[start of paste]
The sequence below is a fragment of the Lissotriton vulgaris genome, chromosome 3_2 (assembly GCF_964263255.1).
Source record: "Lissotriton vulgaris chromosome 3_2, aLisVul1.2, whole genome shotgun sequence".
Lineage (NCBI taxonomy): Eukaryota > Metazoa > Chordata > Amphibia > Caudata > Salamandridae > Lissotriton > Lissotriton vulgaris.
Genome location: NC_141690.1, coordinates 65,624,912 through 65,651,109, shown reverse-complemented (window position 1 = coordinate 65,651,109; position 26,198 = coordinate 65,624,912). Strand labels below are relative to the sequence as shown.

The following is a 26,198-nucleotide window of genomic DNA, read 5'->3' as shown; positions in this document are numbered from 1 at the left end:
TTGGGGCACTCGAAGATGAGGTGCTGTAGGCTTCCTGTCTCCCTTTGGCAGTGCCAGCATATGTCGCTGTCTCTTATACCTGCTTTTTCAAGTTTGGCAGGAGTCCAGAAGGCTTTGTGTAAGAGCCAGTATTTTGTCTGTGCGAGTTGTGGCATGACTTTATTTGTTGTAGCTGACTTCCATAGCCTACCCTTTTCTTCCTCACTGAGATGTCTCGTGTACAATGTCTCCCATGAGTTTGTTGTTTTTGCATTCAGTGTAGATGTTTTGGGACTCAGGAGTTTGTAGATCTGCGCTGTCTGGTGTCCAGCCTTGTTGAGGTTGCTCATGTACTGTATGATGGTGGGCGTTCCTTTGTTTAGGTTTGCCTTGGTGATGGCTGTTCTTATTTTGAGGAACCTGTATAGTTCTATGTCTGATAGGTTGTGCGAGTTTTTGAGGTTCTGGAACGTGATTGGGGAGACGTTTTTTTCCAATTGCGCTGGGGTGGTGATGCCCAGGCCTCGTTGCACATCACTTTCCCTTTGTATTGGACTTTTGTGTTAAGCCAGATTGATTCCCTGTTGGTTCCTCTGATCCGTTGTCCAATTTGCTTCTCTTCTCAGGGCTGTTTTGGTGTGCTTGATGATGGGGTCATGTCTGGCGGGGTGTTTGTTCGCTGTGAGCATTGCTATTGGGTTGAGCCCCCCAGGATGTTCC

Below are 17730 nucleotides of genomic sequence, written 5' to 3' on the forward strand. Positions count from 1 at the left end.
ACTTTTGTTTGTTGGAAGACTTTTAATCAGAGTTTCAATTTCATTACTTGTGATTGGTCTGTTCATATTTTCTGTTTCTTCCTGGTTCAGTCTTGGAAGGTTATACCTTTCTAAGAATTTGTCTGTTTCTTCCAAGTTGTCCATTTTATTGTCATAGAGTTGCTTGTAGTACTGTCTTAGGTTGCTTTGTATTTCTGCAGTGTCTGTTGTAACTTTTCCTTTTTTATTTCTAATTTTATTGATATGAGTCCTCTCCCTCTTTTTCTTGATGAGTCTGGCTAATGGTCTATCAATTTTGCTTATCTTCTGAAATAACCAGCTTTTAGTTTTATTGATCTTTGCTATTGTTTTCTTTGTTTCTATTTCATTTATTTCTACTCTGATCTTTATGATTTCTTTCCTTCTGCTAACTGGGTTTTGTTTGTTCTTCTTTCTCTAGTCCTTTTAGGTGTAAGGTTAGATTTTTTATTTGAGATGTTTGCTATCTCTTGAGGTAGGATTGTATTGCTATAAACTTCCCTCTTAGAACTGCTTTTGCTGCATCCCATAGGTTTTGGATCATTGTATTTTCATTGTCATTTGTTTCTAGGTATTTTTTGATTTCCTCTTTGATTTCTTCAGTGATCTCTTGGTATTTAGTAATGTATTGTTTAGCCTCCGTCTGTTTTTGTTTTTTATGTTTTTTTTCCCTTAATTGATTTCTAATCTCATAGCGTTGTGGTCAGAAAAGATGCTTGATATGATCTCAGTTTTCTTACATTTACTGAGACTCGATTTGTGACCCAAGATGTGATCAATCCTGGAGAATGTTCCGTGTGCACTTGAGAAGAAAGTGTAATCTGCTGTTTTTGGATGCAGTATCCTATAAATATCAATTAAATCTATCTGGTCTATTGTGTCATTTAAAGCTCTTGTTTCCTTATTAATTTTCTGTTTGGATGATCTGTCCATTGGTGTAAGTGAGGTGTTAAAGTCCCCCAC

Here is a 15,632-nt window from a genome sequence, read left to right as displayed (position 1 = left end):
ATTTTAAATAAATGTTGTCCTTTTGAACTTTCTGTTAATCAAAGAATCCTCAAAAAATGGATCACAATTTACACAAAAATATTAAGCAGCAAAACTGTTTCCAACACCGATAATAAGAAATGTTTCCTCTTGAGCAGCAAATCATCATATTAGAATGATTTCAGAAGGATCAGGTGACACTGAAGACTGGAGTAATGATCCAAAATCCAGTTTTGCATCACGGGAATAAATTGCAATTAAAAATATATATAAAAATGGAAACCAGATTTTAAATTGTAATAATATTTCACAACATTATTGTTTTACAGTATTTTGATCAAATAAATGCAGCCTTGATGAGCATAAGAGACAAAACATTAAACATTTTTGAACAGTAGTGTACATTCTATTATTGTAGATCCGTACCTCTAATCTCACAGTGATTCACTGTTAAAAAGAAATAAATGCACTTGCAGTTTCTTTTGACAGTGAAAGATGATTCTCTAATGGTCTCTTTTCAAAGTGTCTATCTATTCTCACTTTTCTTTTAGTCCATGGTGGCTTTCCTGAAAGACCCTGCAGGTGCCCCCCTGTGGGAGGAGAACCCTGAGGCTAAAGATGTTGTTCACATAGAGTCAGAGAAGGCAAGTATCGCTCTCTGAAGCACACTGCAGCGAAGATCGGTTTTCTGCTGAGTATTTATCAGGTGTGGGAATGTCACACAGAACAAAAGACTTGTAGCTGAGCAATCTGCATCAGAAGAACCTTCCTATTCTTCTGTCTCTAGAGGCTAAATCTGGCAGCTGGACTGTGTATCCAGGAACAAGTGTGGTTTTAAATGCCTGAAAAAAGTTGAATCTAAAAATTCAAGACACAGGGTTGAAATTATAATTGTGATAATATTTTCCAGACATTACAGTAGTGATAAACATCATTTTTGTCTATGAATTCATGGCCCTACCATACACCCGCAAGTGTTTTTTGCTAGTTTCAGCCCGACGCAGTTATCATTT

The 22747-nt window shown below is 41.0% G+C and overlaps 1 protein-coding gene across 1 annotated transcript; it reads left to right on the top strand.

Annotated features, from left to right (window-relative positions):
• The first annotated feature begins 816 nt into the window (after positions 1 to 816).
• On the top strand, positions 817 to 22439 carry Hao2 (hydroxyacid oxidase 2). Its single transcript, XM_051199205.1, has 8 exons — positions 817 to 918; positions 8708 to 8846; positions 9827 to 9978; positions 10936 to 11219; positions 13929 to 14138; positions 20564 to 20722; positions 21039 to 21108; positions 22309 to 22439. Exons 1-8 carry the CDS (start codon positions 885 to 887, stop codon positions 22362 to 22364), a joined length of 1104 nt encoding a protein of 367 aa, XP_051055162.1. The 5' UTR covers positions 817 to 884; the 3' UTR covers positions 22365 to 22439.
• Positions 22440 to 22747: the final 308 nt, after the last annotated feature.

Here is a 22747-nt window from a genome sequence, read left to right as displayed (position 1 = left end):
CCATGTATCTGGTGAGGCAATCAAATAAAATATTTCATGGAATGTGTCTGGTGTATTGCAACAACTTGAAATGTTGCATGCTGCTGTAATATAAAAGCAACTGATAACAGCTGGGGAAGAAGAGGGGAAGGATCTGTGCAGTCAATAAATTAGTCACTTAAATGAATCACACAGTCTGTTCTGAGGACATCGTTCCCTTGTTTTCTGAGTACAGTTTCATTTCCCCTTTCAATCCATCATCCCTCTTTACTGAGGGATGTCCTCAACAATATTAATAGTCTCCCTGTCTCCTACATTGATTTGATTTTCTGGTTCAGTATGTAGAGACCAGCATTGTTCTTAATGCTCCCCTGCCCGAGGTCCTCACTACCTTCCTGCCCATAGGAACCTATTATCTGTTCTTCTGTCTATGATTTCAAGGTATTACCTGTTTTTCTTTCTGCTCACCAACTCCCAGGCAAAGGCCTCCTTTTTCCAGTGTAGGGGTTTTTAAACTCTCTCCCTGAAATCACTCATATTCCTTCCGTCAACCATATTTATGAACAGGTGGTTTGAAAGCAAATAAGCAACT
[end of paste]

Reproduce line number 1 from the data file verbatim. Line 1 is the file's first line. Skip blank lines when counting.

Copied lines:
The sequence below is a fragment of the Lissotriton vulgaris genome, chromosome 3_2 (assembly GCF_964263255.1).